ISLAMABAD: Hunza is all set to host its first official marathon today. The brainchild of Ziyad Rahim, an adventure runner and professional banker, the marathon is a collaborative effort of Z Adventures, a sports travel company set up by Rahim and Pakistan Youth Outreach— a non-profit with a mission to mobilise young men and women of Pakistan by engaging them in outdoor activities.
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In an interview with The Express Tribune, Rahim spoke in detail about his achievements, the upcoming marathon, the risks involved, and his future endeavours in Pakistan.
Rahim was introduced to various sports, including running, during his time at Aitchison College, which later translated into taking it up professionally in 2002 after he moved to Canada.
Since 2002, Rahim has participated in over 200 long-distance races in 42 countries on all seven continents.
“Some of the most amazing events I have run are at the North Pole in 40 below Celsius, the Antarctica 5x and the 250km Marathon Des Sables, which is considered the toughest foot race on Earth,” he said.
Speaking about the marathon, Rahim said it is unique because it is the first ever official marathon taking place in the northern areas of Pakistan.
“The aim is to introduce and promote running as a sport in Pakistan and we are offering complimentary entry to all local runners who wish to take part in the event,” he said.
According to Rahim, most marathons around the world are organised with a view to raise awareness or funds for charity and this one is no different.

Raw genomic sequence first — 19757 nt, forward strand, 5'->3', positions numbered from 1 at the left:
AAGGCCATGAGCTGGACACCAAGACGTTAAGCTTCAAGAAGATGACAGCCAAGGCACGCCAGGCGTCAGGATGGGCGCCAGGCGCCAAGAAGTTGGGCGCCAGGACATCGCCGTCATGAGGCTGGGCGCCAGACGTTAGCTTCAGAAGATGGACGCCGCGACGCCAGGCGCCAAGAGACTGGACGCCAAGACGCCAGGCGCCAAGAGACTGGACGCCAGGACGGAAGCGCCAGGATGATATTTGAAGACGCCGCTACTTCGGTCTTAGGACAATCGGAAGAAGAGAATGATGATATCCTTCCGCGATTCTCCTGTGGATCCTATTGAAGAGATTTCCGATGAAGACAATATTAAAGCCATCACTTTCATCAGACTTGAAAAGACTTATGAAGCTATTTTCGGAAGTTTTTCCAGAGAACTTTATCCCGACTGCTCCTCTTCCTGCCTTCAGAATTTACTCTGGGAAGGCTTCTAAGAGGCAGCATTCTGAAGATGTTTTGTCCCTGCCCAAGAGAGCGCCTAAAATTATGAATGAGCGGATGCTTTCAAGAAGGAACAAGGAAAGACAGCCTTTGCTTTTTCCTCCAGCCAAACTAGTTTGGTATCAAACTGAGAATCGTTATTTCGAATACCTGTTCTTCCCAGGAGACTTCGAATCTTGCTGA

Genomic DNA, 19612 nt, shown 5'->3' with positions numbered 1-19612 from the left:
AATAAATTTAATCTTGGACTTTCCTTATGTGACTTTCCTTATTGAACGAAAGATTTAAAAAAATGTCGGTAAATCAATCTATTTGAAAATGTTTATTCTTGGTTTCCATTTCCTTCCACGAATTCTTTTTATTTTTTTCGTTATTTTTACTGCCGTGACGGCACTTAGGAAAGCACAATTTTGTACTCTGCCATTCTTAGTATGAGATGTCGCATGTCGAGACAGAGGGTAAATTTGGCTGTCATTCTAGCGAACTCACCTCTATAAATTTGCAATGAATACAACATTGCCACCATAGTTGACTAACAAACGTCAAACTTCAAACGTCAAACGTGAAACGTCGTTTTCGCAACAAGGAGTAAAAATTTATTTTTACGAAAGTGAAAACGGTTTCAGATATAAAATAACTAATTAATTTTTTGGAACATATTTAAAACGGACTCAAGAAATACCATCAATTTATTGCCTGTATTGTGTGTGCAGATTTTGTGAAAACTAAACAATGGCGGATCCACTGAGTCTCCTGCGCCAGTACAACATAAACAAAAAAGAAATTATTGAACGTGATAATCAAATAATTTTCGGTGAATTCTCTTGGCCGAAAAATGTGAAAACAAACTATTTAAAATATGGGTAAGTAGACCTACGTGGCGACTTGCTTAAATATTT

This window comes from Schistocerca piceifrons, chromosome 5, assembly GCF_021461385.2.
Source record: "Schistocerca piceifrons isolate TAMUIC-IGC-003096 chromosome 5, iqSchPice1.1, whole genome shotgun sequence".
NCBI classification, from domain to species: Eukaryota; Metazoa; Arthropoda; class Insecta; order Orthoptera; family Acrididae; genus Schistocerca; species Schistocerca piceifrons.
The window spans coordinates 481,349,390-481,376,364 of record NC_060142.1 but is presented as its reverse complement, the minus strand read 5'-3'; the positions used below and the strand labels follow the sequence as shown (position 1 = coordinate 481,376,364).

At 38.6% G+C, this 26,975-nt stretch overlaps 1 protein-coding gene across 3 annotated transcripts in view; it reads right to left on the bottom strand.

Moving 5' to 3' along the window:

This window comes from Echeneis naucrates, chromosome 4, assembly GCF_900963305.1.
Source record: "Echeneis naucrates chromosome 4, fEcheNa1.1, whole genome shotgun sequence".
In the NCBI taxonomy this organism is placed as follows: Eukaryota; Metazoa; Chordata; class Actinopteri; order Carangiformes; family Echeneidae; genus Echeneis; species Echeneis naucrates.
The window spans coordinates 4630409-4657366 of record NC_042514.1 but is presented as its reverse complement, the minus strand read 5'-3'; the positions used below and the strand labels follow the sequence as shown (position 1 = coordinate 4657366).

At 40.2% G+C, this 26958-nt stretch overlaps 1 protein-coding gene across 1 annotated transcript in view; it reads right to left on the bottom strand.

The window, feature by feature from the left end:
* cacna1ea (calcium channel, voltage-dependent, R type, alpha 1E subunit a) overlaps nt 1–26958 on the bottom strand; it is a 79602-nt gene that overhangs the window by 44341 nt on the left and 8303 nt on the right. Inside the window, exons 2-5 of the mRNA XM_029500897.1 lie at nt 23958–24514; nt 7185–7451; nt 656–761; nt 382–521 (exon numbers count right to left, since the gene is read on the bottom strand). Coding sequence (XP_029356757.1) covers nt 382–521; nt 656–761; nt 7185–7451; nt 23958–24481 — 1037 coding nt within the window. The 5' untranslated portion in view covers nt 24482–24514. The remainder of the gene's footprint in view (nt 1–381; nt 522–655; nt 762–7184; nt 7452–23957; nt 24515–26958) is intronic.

“Our aim is two-fold, first is to encourage long-distance running in Pakistan as a healthy activity. As our race slogan is “Say No To Drugs”, we want to encourage and educate youth to adopt good habits and stay away from drugs,” he said adding that they also wanted to coach people and provide them supplies to start sport activities.
The marathon is set in four categories (5-K, 10-K, half marathon and full marathon).
A day after the race, 20-odd runners would drive to Khunjerab Pass at the Pakistan-China border to take part in a 10K downhill race which would start at 15,400ft above sea level.
However, adventure sports always involve risks. Rahim said that since the marathon will take place at an altitude of 8,000 ft, the marathon would be especially difficult for runners who are used to running at sea level.
According to Rahim, the risks involved are shortness of breath as the air is thin at high altitudes, so runners should not expect to break any records in terms of times.
“The majority of the runners are local residents, so they are well acclimatised,” Rahim said.
“As for the foreign runners, they are well travelled and have experience in taking part in high altitude running,” he added.
Rahim further said that he is expecting 20 foreign runners for the inaugural event. “Additionally, we will have more than 300 local runners (men, women and children) who will be taking part. We are offering free entry to all the local runners and are also providing them with racing kit and shoes,” Rahim said.
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Speaking of future plans, Rahim said that he has initiated a Pakistan Running series with the aim to arrange six marathons in 2016-17 in the country.
“Apart from Hunza, we will organise mega marathon events in Karachi, Lahore, Islamabad, Murree and Sialkot and later, the aim is to take them to other cities in the country,” he said.
“Hopefully, we will find enough sponsors and support from local and regional authorities to carry forward our mission,” he added.